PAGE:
At its core, the West Eugene EmX project is about growing. On the heels of a long recession, we now see our economy ticking up with new businesses and redevelopment in downtown Eugene, downtown Springfield and across our metro area. We want to keep our economy vibrant. We want to retain the natural beauty around us with clean, fresh air. And we want to have more — and better — choices in how we live, travel and recreate.
Most residents travel in our community on a nearly daily basis to work, school, doctor’s appointments, running errands or just having fun. Most travel by car, some bike or walk and many take LTD regular bus, EmX or RideSource. More than half choose to ride the bus even though they own or have access to a car while a portion of transit riders are too young, too old or have a disability and therefore cannot choose to drive.
Convenience and time are the primary reasons why people opt for car keys instead of a bus pass. But when the transit trip is fast and frequent, many more people are attracted to ride. While EmX is only one of LTD’s 35 bus routes, it attracts 25 percent of LTD’s weekday passengers. But for many residents, EmX doesn’t yet travel near their home or destinations. The West Eugene EmX project is going to change this for thousands of area residents. The route will grow from 9.5 miles to 14 miles across Eugene-Springfield. More than 50,000 residents will have access to 80,000 jobs along the expanded route.
At the same time, the project will improve the overall transportation system in a number of exciting ways. First, motorists will see travel times maintained by widening the roads at congested intersections. Second, the EmX project will build 5 miles of wider sidewalks and upgrade more than 300 sidewalk curb ramps to make walking safer and more accessible, especially for people who use wheelchairs and other mobility devices. Third, cyclists and pedestrians will have better connections when three new bike-pedestrian bridges over Amazon Creek are constructed. LTD will build two of these bridges, and the city of Eugene will build the third. Fourth, nearly 7 miles of concrete travel lanes will be constructed that will be shared by EmX and motorists as they turn into businesses or at cross streets. This community investment will reduce street reconstruction costs for the city.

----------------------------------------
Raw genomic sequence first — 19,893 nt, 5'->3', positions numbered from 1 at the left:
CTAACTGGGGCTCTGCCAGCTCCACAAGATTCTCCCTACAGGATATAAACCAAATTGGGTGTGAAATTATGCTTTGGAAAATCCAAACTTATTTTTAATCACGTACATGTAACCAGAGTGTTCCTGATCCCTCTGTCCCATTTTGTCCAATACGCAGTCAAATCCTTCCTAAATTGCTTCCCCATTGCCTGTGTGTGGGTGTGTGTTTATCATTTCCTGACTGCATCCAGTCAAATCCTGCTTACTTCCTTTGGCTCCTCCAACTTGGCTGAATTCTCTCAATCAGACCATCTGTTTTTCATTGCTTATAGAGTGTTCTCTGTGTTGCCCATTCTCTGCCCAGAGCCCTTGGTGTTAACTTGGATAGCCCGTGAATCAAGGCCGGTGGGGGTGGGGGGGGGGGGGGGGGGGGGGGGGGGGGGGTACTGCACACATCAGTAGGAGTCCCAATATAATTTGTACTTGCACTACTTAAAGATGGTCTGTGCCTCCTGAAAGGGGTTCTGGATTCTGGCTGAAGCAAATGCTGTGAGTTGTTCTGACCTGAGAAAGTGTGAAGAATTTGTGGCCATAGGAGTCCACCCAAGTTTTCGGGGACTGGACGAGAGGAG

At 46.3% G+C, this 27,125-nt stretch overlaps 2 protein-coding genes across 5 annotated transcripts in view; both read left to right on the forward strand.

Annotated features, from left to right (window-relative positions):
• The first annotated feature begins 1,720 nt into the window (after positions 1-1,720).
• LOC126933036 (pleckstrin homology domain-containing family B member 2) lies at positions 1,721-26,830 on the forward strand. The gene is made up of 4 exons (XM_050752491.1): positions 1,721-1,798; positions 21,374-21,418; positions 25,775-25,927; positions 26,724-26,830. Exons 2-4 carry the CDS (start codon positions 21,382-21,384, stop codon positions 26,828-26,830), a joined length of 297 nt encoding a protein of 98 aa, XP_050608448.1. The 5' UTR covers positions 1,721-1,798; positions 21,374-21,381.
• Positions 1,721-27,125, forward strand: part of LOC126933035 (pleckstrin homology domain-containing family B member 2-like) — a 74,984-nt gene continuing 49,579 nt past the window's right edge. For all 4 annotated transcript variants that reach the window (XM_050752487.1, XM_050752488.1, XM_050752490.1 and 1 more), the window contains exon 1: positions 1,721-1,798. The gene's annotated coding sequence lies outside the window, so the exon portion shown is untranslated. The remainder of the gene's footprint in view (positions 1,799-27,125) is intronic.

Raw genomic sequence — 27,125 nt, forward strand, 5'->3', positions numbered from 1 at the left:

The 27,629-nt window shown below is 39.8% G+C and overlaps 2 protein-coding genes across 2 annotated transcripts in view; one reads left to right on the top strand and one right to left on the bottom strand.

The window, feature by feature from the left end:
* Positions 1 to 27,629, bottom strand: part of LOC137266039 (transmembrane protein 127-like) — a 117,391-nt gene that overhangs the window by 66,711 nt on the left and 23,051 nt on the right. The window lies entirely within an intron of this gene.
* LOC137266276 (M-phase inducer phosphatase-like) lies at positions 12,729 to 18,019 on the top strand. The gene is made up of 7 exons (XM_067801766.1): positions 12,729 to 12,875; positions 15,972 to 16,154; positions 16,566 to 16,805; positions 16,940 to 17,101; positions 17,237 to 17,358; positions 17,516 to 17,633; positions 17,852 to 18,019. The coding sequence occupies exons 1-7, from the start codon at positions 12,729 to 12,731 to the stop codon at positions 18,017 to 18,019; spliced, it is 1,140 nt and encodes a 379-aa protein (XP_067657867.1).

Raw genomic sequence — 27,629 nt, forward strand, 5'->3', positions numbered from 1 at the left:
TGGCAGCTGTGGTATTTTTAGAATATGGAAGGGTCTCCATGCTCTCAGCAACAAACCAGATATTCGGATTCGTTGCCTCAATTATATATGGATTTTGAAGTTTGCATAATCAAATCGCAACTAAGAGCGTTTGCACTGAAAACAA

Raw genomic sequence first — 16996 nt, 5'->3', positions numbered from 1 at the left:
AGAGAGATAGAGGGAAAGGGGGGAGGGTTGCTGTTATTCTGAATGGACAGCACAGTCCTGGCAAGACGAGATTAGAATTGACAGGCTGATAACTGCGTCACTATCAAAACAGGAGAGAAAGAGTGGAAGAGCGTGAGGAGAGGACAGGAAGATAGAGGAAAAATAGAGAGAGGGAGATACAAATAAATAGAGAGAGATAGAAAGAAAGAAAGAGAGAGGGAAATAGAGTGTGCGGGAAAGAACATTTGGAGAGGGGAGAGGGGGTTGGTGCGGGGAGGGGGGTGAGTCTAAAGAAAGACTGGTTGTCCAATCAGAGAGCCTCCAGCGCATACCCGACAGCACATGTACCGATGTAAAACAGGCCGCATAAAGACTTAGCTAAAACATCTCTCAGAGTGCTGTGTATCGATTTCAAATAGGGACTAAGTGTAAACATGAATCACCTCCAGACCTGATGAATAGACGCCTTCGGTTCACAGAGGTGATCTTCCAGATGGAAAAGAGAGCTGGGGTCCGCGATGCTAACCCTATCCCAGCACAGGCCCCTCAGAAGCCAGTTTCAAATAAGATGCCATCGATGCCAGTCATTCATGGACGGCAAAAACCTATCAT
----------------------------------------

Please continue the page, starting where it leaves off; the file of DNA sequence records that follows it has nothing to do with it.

To prepare for road widening this spring, the removal of street trees was the first step. The current trees are struggling in narrow planting strips, causing damage to the sidewalks and resulting in a decline in the health of the trees. To prepare for planting new trees, LTD worked with neighborhood leaders and residents, businesses along the route, the city urban forester, landscape architects and many others to create and implement a plan that seizes this opportunity to select more appropriate species of trees, provide more growing space for the new trees and find ways to use the wood from trees that need to be removed. Examples of how the wood will be used includes: logs from the removed trees being placed in Eugene wetlands to provide habitat for turtles, salamanders and chorus frogs; and chipping the limbs into wood chips that will be available free to the public for gardens and paths.
How many trees are being removed? More than 200. How many trees will be planted? More than 400. When complete, the corridor will include more than 200 additional trees. With more room to grow and in better soil, these trees will grow quickly and provide more diversity and beauty along these busy Eugene streets.
In addition to more trees, the project will add miles of new landscaping along the widened roadways, including special planters that clean stormwater runoff. These stormwater treatment planters are an exciting addition to the project. They not only provide more green space along the street, separating pedestrians from the traffic lanes, but they treat storm water before it flows to area waterways.
Growing choices, growing trees and growing transit are long-term benefits for our community. Visit weemx.ltd.org for more information and to sign up for project news. — Ron Kilcoyne